Noel’s Reading Journey

By Mary Grover

 

Born in that catastrophic year, 1939, Noel’s imagination was fired by the factual: Meccano magazines and stamp albums. Reading was a way of acquiring knowledge, especially historical knowledge.

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I’ve always said oh, to hell with the computer, my knowledge came from reading, listening to the radio and collecting stamps. The history of stamps has geography, history and everything else.

Noel remembers spending his pocket money on stamps or Aeroplane and Flight magazines stamps rather than comics. He can’t remember being read to but explored Biggles and Gimlet when he became an independent reader. Both by W E. Johns, the Gimlet commando books were perhaps even more full of derring-do than the chronicles of the famous aviator.

But his mother was the greatest influence on the young boy’s reading. She was a Sheffield town councillor, a Conservative. It was her engagement in politics that led him to read the newspapers, political periodicals and history books often found in Hillsborough Library. Though he did well in literature at grammar school it was history that Noel loved.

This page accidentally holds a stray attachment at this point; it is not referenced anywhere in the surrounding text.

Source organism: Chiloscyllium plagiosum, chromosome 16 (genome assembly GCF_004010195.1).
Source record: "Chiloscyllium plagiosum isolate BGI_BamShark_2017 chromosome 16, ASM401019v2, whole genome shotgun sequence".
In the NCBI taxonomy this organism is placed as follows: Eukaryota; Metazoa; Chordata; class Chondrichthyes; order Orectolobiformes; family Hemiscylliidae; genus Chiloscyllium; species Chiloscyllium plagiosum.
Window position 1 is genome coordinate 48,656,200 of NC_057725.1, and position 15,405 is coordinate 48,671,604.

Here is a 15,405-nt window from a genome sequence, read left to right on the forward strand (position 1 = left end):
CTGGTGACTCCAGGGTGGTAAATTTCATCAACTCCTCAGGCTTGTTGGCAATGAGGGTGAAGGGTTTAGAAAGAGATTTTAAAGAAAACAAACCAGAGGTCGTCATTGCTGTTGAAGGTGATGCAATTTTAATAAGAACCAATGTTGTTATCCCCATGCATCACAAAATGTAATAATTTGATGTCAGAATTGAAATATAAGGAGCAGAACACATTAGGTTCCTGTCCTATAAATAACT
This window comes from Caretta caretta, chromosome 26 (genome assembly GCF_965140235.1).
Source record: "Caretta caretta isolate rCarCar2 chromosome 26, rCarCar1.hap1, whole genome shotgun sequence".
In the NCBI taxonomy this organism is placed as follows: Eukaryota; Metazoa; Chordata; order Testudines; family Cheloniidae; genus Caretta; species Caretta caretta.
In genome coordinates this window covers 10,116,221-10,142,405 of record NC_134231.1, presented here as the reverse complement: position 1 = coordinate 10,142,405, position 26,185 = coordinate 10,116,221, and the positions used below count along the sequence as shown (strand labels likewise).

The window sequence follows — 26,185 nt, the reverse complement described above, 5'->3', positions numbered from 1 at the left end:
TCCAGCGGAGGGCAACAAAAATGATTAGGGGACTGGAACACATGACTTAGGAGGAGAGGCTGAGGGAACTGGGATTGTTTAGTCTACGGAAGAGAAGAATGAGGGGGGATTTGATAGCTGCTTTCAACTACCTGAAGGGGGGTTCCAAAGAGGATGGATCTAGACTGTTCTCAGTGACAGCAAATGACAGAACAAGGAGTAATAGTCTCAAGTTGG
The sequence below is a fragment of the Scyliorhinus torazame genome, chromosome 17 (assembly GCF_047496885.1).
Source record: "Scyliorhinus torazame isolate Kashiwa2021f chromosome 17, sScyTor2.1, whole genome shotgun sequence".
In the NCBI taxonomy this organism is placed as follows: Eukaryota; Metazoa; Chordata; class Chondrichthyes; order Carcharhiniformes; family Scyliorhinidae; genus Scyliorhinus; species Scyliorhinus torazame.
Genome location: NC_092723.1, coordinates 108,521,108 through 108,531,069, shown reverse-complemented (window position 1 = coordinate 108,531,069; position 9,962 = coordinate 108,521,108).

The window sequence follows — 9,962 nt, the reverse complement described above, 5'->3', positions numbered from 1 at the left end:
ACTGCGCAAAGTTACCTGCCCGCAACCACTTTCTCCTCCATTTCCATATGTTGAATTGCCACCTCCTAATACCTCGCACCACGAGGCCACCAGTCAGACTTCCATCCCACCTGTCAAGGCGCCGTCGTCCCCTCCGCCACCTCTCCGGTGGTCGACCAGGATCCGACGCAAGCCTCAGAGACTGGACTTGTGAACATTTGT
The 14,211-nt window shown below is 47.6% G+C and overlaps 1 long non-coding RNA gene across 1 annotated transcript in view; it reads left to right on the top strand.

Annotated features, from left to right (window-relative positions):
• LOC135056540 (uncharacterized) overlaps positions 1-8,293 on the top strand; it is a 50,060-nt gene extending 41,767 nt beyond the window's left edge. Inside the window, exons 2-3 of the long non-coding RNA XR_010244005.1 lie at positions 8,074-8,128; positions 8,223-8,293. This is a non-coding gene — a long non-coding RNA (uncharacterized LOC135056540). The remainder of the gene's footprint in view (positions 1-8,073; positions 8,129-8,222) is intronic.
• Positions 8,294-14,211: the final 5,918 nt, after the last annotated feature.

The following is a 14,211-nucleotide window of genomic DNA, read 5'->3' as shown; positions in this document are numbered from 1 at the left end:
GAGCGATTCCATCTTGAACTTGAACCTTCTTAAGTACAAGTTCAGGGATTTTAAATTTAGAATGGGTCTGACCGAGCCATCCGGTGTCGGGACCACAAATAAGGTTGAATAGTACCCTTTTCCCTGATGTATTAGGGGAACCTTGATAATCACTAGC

I met Jock Hamilton, a dour Scot, he was a qualified barrister by his own efforts, but he taught history, he made history live.  He didn’t just give you the facts, but what he did with it, he analysed the facts, and he made history come alive to me.

Noel’s school boy reading reflects that interest: Tale of Two Cities, Alexannder Dumas’ Marguerite de Valois and Kidnapped and unsurprisingly a history play, Richard II. More surprisingly perhaps, given the conservative commitments he shared with his mother, the history book that still grips his imagination is Eric Hobsbawn’s The Age of Revolution.

The Latin language made a great impression on Noel and upon the way he talked. Robert Bailey, the Latin master said to Noel, in his first year at High Storrs Grammar School,

‘The trouble with you, lad, is you’ve got to learn to speak English properly and also get your grammar correct, verb, subject, object.’